Robert Frost Questions and Answers

Robert Frost book cover
Start Your Free Trial

What are the poetic techniques/literary devices in Robert Frost's poem "Gathering Leaves"?

Expert Answers info

Jay Gilbert, Ph.D. eNotes educator | Certified Educator

briefcaseCollege Lecturer

bookB.A. from University of Oxford

bookM.A. from University of Oxford

bookPh.D. from University of Leicester


calendarEducator since 2017

write2,263 answers

starTop subjects are Literature, History, and Law and Politics

The regular rhythm and simple structure of this poem, based on four-line stanzas, is suited to its topic: the simple activity of shoveling "mountains" of dried leaves. The poem's regularity echoes the regularity, and the relentlessness, of the speaker's action as his spade, "no better than spoons," fills "bags full of leaves."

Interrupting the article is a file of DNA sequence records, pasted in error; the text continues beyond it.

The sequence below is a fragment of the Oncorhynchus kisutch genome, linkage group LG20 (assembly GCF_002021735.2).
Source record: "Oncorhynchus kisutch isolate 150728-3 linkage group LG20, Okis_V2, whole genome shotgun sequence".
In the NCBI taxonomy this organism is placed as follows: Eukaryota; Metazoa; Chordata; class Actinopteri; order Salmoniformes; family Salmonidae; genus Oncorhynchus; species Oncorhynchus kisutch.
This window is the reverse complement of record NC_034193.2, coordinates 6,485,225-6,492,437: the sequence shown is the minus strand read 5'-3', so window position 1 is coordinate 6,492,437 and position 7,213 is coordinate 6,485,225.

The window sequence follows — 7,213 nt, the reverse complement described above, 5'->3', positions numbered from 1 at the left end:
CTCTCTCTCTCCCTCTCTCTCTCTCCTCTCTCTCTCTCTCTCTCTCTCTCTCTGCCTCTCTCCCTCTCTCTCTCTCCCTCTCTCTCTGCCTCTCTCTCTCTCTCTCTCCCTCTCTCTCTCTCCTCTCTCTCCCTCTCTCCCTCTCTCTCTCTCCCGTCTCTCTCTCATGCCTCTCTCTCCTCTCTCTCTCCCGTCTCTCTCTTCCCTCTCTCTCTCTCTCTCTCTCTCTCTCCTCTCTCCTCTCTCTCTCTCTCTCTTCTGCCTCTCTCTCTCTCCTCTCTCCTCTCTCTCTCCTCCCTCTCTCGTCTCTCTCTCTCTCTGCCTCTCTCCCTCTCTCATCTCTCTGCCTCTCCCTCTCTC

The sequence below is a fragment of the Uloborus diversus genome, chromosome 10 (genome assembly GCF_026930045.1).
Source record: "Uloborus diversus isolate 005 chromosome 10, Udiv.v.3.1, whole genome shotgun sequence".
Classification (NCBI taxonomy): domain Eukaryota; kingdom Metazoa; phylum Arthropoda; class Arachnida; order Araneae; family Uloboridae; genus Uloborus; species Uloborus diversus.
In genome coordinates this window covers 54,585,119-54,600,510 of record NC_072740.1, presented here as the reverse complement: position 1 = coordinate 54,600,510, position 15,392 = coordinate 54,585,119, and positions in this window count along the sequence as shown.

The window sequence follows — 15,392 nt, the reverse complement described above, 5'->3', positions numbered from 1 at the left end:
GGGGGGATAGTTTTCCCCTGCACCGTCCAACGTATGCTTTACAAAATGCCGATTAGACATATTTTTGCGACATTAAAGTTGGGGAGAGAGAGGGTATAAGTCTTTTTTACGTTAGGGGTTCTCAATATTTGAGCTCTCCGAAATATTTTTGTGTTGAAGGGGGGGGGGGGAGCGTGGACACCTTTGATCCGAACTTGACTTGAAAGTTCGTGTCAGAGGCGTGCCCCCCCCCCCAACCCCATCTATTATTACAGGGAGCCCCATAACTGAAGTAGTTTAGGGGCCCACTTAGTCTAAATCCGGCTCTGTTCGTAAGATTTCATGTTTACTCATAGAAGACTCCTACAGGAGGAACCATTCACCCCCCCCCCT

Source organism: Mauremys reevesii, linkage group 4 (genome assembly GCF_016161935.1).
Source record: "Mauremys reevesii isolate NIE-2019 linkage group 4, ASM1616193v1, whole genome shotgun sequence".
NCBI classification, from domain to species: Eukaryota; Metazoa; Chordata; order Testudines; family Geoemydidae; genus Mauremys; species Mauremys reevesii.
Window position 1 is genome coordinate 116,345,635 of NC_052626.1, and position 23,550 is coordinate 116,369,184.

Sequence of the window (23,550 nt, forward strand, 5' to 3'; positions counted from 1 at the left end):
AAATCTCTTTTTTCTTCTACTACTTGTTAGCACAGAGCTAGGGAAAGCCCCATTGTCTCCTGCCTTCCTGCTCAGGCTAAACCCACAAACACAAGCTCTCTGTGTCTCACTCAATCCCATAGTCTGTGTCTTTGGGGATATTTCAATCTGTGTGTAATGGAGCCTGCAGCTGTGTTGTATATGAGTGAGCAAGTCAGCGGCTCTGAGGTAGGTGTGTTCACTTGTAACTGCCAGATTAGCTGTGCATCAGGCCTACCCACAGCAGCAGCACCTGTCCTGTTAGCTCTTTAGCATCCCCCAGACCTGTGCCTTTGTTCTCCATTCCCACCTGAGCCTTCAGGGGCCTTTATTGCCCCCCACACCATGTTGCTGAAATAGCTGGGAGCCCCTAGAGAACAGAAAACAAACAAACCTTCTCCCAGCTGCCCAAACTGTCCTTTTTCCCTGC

The figurative language and imagery in this poem are simple, too. The bags full of leaves are "light as balloons," an evocative simile which gives a sense of weightlessness. The noise of the shoveler's "rustling" is likened to the sound of "rabbit and deer running away." Meanwhile, the metaphorical "mountains" of the shovelled leaves are described "flowing over my arms / And into my face," a vivid sensory image which again allows the reader to feel the elusive leaves touching skin.

The weightlessness of the leaves is a key focus in this poem. The phrase "Next to nothing" is repeated, an example of anaphora, to emphasize that the leaves have no "weight," "color," or "use," and yet their volume could "fill the whole shed." The poem ends with a rhetorical question, asking where "the harvest shall stop?" The implication here is that the shoveling of leaves is a task which seems to go on forever with no end in sight.

check Approved by eNotes Editorial